October 20, 2009

Innovation Builds on Best Practice

In some instances there is good practice, in others it might be best practice while in yet others there might be no practice.

I was reading a blog entry entitled Just Tell Me What Works! It was interesting how it mentioned that on some days you just want to be told what to do and how to do it. There is clearly evidence of this in the huge number of cookery books that are sold each year but it is equally true of industry. If you think of industrial processes, in many instances the goal is consistency or standardisation. We don’t want people to innovate, we want them to produce the product or deliver the service in the standard way. If you have several plants, you want to raise the productivity or quality level across the board, having one plant that is 95% efficient while the vast majority are less than 85% efficient isn’t what most industrial managers are after, they want to raise all of the them to the same level.

A recognised way of doing this is to identify a good example of how to do it and replicate that in other locations. We used the term ‘good practice’ in the BP Operations Excellence programme. After we had identified several ‘good practices’, we developed from them, the ‘best practice’. It was only after the ‘best practice’ was identified (and agreed by the practitioners) that it was rolled out and all plants encouraged to implement that method. After all if there was an agreed ‘best practice’ to do an activity, why would you not want to use it? Learning was captured on an ongoing basis and the ‘best practice’ updated periodically.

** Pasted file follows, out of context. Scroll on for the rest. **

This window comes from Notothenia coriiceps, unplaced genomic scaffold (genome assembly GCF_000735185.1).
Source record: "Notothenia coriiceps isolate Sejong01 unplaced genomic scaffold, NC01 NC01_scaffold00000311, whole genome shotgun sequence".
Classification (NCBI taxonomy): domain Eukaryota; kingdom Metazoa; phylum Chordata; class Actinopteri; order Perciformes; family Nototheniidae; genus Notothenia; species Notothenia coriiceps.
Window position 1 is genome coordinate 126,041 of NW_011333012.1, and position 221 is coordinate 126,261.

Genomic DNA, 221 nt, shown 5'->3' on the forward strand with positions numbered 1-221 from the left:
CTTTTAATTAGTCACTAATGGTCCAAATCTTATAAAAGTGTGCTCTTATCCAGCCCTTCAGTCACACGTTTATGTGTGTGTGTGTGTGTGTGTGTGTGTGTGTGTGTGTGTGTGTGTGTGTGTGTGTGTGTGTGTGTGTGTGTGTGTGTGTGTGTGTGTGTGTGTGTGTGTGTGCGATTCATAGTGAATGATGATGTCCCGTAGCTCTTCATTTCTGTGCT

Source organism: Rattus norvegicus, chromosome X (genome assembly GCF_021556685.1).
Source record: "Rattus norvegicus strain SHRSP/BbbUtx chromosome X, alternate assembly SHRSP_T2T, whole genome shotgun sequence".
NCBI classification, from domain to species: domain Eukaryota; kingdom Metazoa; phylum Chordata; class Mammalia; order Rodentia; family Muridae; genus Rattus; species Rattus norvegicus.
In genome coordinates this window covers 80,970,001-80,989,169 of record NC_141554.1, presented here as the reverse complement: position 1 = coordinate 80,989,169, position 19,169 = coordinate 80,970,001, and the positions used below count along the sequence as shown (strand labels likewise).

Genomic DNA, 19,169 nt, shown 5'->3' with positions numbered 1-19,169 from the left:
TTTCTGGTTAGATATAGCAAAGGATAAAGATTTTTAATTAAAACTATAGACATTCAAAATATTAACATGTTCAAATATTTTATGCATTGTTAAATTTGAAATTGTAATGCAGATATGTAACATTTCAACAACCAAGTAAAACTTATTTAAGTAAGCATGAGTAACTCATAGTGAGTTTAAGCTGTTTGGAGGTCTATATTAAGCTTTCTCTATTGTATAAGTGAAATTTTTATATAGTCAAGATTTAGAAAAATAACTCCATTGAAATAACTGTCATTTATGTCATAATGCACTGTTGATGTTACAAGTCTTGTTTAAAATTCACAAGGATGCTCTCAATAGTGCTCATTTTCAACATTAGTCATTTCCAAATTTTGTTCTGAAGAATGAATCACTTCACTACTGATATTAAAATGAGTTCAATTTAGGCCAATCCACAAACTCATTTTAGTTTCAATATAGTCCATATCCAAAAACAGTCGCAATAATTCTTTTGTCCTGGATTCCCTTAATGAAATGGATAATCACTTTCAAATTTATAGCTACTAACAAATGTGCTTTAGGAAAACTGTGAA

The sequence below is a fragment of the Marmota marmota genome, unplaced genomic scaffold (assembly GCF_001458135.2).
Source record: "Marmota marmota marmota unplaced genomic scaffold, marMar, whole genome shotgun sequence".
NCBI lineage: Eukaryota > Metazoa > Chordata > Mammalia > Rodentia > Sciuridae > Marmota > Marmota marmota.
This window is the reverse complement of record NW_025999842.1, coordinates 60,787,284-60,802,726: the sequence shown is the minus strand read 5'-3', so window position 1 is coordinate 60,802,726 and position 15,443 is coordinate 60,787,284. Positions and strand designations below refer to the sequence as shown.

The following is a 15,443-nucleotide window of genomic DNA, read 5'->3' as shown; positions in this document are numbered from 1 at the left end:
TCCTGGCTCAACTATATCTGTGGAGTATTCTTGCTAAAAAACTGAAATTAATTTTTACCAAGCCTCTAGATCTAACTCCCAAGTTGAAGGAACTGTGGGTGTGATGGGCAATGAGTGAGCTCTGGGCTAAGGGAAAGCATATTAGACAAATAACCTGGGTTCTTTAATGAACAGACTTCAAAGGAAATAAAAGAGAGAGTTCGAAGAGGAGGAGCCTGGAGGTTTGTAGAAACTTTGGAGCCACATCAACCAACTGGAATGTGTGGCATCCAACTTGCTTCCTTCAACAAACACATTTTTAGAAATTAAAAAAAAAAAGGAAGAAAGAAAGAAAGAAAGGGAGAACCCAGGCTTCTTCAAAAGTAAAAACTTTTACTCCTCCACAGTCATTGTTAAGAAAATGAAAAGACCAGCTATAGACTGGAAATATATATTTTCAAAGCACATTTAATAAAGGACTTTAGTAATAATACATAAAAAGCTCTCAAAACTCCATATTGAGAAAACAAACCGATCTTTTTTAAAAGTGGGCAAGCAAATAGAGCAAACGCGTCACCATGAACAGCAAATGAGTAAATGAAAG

Now I hear some mention the words like ‘innovation’ and ‘creativity’. Perhaps you are thinking that the use of best practice will inhibit innovation and creativity. For me this is where context is vital.

In some situations, you don’t want innovation or creativity, you just want it done in a standard, consistant fashion.

If you are running a chemical plant, you don’t want the operator to innovate. If you are manufacturing microchips, you don’t want the technicians to innovate. If you are launching a new product into a target market, you perhaps don’t want innovation but standardisation. If you are decommissioning a nuclear power plant, perhaps you don’t want innovation during the work phase.

Innovation should be built on current best practice. One of the key lessons from the Knoco Bird Island exercise is that if you ask people to do something, they will frequently start based on their own experience. When you illustrate the current best practice that has been achieved by several hundred people before them, they are frequently overwhelmed as to how poor they achievement was compared to what has already been established.

Where appropriate give them the best practice and ask them to innovate from there. For example if by the introduction of AAR’s the time to change filters has been reduced from 240 hours per screen to 75 hours and a best practice created illustrating how this is achieved, innovate from the best practice figure of 75 hours, not the previous figure of 240 hours but only if it is safe to do so. In some instances innovation must be done in test area, ideas thought out, prototypes created and tested before the agreed modification is installed in the main plant.
Innovation is great but let’s lay out the challenge of doing it from what is the best practice level currently. If you haven’t achieved the best practice level of performance, perhaps the goal should be to achieve that level of performance before seeking to innovate.